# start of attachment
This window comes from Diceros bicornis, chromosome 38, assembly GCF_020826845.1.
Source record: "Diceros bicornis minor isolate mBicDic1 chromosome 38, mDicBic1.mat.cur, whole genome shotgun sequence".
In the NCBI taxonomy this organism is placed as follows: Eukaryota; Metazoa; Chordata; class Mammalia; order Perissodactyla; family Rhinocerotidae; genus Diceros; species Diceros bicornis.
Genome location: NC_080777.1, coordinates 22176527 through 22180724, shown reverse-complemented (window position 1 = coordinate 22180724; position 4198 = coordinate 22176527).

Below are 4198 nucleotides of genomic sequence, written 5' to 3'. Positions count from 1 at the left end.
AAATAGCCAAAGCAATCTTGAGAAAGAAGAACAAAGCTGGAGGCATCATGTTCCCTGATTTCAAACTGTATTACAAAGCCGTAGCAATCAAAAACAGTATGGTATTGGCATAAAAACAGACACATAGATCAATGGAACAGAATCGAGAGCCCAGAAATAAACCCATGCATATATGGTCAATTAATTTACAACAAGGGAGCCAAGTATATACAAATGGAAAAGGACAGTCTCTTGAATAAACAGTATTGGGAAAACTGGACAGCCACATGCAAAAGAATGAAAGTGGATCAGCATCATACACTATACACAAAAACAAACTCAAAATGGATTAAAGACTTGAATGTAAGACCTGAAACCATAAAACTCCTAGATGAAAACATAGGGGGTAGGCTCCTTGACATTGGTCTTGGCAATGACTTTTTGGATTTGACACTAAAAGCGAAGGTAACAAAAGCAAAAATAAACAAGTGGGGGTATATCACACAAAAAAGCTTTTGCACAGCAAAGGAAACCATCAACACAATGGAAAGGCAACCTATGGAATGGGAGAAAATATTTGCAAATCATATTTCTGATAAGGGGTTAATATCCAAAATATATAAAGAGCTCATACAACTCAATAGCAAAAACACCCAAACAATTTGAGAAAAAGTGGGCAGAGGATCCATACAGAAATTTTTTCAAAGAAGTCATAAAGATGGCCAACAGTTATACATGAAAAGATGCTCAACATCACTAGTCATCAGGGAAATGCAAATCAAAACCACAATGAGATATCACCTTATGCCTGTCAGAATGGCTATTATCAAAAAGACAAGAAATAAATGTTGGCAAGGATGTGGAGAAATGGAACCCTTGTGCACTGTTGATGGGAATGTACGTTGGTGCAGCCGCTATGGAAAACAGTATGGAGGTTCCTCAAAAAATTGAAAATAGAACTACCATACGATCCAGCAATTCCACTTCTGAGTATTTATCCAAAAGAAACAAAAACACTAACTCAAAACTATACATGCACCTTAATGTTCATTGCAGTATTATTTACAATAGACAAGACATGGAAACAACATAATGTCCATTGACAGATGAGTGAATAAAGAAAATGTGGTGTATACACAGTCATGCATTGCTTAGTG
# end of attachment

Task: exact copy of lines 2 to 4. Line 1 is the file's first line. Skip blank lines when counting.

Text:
Source record: "Diceros bicornis minor isolate mBicDic1 chromosome 38, mDicBic1.mat.cur, whole genome shotgun sequence".
In the NCBI taxonomy this organism is placed as follows: Eukaryota; Metazoa; Chordata; class Mammalia; order Perissodactyla; family Rhinocerotidae; genus Diceros; species Diceros bicornis.
Genome location: NC_080777.1, coordinates 22176527 through 22180724, shown reverse-complemented (window position 1 = coordinate 22180724; position 4198 = coordinate 22176527).